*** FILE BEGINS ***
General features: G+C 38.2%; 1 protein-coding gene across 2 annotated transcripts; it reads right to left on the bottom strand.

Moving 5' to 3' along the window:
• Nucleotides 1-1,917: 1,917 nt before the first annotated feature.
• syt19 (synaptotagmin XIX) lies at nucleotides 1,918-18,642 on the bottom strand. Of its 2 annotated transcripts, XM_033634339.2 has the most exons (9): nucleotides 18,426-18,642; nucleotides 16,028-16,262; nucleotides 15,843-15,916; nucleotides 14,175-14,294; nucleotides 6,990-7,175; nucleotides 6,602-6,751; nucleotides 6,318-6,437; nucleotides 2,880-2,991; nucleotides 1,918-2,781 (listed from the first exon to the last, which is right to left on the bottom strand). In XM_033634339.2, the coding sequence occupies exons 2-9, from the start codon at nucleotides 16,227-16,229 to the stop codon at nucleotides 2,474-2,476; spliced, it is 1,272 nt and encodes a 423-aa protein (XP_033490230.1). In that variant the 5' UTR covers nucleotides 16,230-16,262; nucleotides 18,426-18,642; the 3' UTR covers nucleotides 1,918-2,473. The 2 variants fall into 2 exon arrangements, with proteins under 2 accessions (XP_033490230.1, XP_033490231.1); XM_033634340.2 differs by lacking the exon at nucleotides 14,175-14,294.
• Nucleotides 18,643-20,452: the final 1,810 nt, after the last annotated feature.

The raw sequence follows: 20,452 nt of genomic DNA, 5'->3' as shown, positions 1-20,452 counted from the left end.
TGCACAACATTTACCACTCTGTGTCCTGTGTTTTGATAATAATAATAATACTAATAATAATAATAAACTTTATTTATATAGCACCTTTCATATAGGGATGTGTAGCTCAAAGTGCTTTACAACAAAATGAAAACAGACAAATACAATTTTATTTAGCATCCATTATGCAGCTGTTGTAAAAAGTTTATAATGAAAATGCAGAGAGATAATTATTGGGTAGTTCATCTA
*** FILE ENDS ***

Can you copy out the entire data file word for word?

General features: G+C 38.2%; 1 protein-coding gene across 2 annotated transcripts; it reads right to left on the bottom strand.

Moving 5' to 3' along the window:
• Nucleotides 1-1,917: 1,917 nt before the first annotated feature.
• syt19 (synaptotagmin XIX) lies at nucleotides 1,918-18,642 on the bottom strand. Of its 2 annotated transcripts, XM_033634339.2 has the most exons (9): nucleotides 18,426-18,642; nucleotides 16,028-16,262; nucleotides 15,843-15,916; nucleotides 14,175-14,294; nucleotides 6,990-7,175; nucleotides 6,602-6,751; nucleotides 6,318-6,437; nucleotides 2,880-2,991; nucleotides 1,918-2,781 (listed from the first exon to the last, which is right to left on the bottom strand). In XM_033634339.2, the coding sequence occupies exons 2-9, from the start codon at nucleotides 16,227-16,229 to the stop codon at nucleotides 2,474-2,476; spliced, it is 1,272 nt and encodes a 423-aa protein (XP_033490230.1). In that variant the 5' UTR covers nucleotides 16,230-16,262; nucleotides 18,426-18,642; the 3' UTR covers nucleotides 1,918-2,473. The 2 variants fall into 2 exon arrangements, with proteins under 2 accessions (XP_033490230.1, XP_033490231.1); XM_033634340.2 differs by lacking the exon at nucleotides 14,175-14,294.
• Nucleotides 18,643-20,452: the final 1,810 nt, after the last annotated feature.

The raw sequence follows: 20,452 nt of genomic DNA, 5'->3' as shown, positions 1-20,452 counted from the left end.
TGCACAACATTTACCACTCTGTGTCCTGTGTTTTGATAATAATAATAATACTAATAATAATAATAAACTTTATTTATATAGCACCTTTCATATAGGGATGTGTAGCTCAAAGTGCTTTACAACAAAATGAAAACAGACAAATACAATTTTATTTAGCATCCATTATGCAGCTGTTGTAAAAAGTTTATAATGAAAATGCAGAGAGATAATTATTGGGTAGTTCATCTA